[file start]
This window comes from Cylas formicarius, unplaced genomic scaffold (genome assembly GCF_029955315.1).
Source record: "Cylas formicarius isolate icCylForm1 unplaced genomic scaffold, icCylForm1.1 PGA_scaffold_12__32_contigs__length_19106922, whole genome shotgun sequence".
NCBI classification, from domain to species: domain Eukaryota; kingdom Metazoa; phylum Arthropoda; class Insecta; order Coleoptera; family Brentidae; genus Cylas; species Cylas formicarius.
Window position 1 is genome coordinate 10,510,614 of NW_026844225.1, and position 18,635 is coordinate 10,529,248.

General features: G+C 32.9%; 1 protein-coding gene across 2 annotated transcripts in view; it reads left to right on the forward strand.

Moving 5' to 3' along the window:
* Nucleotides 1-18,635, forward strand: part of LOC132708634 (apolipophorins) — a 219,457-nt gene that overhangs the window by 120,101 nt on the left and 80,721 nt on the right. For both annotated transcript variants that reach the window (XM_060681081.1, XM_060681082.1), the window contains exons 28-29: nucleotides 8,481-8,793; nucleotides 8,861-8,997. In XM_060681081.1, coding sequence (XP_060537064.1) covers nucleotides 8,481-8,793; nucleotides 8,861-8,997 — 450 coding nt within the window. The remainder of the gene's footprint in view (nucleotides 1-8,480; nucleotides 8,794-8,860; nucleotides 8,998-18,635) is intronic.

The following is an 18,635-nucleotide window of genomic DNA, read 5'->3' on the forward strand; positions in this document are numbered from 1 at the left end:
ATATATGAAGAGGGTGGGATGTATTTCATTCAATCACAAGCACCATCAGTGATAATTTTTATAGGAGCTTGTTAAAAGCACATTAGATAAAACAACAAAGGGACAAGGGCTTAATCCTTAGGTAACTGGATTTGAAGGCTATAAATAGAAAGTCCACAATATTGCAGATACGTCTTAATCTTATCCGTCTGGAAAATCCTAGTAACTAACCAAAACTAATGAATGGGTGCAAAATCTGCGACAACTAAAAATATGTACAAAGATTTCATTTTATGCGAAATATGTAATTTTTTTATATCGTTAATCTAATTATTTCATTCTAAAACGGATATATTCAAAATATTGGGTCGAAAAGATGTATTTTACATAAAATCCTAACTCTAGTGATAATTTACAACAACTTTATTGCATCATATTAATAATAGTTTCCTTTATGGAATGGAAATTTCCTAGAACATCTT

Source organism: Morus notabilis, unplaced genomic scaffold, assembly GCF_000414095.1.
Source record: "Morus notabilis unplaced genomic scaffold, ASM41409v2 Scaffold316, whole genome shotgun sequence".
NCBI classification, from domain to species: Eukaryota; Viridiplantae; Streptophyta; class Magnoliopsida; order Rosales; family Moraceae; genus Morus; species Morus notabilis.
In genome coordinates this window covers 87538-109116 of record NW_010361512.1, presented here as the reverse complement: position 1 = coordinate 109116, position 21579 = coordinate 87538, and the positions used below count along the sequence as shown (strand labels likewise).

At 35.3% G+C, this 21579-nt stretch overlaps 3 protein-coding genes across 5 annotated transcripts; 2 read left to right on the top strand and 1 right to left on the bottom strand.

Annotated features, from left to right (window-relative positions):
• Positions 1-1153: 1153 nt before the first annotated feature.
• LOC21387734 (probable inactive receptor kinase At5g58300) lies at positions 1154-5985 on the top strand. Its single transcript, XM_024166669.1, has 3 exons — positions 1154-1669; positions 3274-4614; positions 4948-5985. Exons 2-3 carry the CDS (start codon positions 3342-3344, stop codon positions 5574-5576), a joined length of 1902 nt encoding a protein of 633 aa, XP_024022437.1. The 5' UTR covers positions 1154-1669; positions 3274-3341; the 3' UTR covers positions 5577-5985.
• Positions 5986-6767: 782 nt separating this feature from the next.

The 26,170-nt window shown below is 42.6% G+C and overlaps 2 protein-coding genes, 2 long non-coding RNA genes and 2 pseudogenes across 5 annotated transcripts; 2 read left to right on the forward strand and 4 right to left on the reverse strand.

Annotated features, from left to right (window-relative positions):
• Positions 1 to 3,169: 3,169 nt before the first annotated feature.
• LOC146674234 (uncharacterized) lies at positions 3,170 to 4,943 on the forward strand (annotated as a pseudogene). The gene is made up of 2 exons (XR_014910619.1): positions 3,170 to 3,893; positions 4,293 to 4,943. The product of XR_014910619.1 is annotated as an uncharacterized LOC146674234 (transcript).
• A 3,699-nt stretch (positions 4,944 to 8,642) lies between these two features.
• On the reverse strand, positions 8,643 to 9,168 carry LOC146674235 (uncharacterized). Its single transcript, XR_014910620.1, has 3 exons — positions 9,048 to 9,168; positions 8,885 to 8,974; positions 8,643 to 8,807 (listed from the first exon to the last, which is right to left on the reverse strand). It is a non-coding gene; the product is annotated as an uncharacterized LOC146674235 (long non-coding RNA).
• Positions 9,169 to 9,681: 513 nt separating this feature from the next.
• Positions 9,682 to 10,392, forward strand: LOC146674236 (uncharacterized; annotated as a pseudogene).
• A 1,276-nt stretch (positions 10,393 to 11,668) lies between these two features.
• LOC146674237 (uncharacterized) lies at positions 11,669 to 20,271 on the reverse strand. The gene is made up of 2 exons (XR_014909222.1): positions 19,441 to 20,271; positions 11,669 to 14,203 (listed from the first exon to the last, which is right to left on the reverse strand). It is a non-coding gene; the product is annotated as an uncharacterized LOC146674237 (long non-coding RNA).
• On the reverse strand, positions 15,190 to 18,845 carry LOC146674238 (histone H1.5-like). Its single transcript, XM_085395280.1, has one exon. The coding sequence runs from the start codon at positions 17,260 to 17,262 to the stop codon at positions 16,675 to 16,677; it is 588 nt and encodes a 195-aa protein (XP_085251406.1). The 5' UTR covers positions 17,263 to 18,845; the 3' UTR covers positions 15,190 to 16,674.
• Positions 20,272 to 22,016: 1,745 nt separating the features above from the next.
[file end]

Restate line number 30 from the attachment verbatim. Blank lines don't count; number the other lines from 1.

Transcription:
• Positions 20,272 to 22,016: 1,745 nt separating the features above from the next.